Why is E.D.G.E.
Many recent studies have pointed to the increase in juvenile obesity and the decrease in youth fitness. Among the most recommended solutions for these problems are walking and moderate exercise, combined with activity that can be learned at a young age and continued throughout the individual's lifetime. What better way to address all these areas than to introduce young people to disc golf?
There is currently no school based curriculum or other effective training program to teach the basic skills of disc golf. By combining fundamentals of the sport with educational objectives in the areas of science, civics, and the environment, the Educational Disc Golf Experience or E.D.G.E. program hopes to provide a way to introduce more young players to the sport, and indirectly, bring the adults in their lives to the game, as well.
Another issue that E.D.G.E. addresses is the health of young people in our society. Juvenile obesity is rising rapidly. In the United States, where at least 1 out of 10 youngsters between the ages of 6 and 17 years of age is overweight, the incidence of obesity among children has more than doubled over the last 30 years. The challenge is to redesign communities, replacing parking lots with parks, playgrounds, and playing fields. A study published in the New England Journal of Medicine in 1999 said that simply walking several times a week is just as effective as vigorous exercise in reducing a woman's risk of heart disease.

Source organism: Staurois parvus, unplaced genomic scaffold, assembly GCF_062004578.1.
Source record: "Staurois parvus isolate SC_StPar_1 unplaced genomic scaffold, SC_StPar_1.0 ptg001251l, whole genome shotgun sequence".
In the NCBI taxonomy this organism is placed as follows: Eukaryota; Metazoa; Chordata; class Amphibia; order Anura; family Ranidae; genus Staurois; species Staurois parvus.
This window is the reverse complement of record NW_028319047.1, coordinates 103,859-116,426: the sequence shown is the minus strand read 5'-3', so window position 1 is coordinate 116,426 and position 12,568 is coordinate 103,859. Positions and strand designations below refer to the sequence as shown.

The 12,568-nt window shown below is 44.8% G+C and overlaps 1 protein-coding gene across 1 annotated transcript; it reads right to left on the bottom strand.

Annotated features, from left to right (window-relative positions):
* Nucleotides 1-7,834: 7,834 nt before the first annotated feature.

The concept of E.D.G.E. begins at the elementary school level (2nd-3rd and 4th-5th grade) with clinics teaching basic throwing skills, putting, distance, and short course (3 targets) play and initial discussion of rules, including courtesy and stance/throwing rules. The next phase involves junior high/middle school students (7-8th grades) and would take place on a 9 hole temporary course set up at the school. Topics of educational import would revolve around the science of disc flight, the mathematics of scoring, handicapping, and standings, environmental concerns, and civic responsibility as a player. The final phase ideally entails a competitive club disc golf league between area high schools. In addition to trophies and local recognition, participants would be able to vie for scholarships on a local, regional, and national level.
Recent educational statistics reveal that there are over 63,000 elementary schools in the United States with an average enrollment of 478 students. Reaching just one percent of these students would introduce over 300,000 children to the sport of disc golf. The same survey shows over 22,000 secondary schools with an average of 707 students. If just one half of one percent became involved in a competitive disc golf program, there would be over 75,000 players competing at this level.